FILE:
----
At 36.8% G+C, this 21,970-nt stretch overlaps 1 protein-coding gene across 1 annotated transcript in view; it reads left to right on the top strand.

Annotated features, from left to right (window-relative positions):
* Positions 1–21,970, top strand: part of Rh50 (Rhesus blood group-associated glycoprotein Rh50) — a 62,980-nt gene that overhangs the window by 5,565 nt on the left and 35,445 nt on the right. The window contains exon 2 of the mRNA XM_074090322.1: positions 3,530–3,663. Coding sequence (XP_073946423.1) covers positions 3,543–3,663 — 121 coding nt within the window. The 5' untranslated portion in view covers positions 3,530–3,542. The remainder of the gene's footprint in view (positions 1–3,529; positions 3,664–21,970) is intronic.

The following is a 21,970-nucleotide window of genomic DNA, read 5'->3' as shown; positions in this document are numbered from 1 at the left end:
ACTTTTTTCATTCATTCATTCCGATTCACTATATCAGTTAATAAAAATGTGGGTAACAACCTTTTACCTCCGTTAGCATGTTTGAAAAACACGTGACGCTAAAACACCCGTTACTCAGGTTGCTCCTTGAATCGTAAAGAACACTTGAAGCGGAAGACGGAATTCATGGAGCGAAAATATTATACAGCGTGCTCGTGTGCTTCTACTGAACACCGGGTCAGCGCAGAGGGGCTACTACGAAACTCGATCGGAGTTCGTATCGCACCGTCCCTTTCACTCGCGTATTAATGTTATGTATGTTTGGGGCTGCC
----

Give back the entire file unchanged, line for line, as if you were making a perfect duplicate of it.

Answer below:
At 36.8% G+C, this 21,970-nt stretch overlaps 1 protein-coding gene across 1 annotated transcript in view; it reads left to right on the top strand.

Annotated features, from left to right (window-relative positions):
* Positions 1–21,970, top strand: part of Rh50 (Rhesus blood group-associated glycoprotein Rh50) — a 62,980-nt gene that overhangs the window by 5,565 nt on the left and 35,445 nt on the right. The window contains exon 2 of the mRNA XM_074090322.1: positions 3,530–3,663. Coding sequence (XP_073946423.1) covers positions 3,543–3,663 — 121 coding nt within the window. The 5' untranslated portion in view covers positions 3,530–3,542. The remainder of the gene's footprint in view (positions 1–3,529; positions 3,664–21,970) is intronic.

The following is a 21,970-nucleotide window of genomic DNA, read 5'->3' as shown; positions in this document are numbered from 1 at the left end:
ACTTTTTTCATTCATTCATTCCGATTCACTATATCAGTTAATAAAAATGTGGGTAACAACCTTTTACCTCCGTTAGCATGTTTGAAAAACACGTGACGCTAAAACACCCGTTACTCAGGTTGCTCCTTGAATCGTAAAGAACACTTGAAGCGGAAGACGGAATTCATGGAGCGAAAATATTATACAGCGTGCTCGTGTGCTTCTACTGAACACCGGGTCAGCGCAGAGGGGCTACTACGAAACTCGATCGGAGTTCGTATCGCACCGTCCCTTTCACTCGCGTATTAATGTTATGTATGTTTGGGGCTGCC